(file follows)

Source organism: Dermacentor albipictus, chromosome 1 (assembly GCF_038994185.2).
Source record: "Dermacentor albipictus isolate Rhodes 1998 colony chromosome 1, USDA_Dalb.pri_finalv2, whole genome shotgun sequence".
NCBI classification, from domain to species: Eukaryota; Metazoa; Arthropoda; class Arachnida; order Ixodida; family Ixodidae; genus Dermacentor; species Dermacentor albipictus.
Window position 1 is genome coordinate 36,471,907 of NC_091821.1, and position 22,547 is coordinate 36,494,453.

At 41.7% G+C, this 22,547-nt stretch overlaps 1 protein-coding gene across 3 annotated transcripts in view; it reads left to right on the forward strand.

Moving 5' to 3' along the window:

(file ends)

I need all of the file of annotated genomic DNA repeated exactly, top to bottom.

Source organism: Dermacentor albipictus, chromosome 1 (assembly GCF_038994185.2).
Source record: "Dermacentor albipictus isolate Rhodes 1998 colony chromosome 1, USDA_Dalb.pri_finalv2, whole genome shotgun sequence".
NCBI classification, from domain to species: Eukaryota; Metazoa; Arthropoda; class Arachnida; order Ixodida; family Ixodidae; genus Dermacentor; species Dermacentor albipictus.
Window position 1 is genome coordinate 36,471,907 of NC_091821.1, and position 22,547 is coordinate 36,494,453.

At 41.7% G+C, this 22,547-nt stretch overlaps 1 protein-coding gene across 3 annotated transcripts in view; it reads left to right on the forward strand.

Moving 5' to 3' along the window: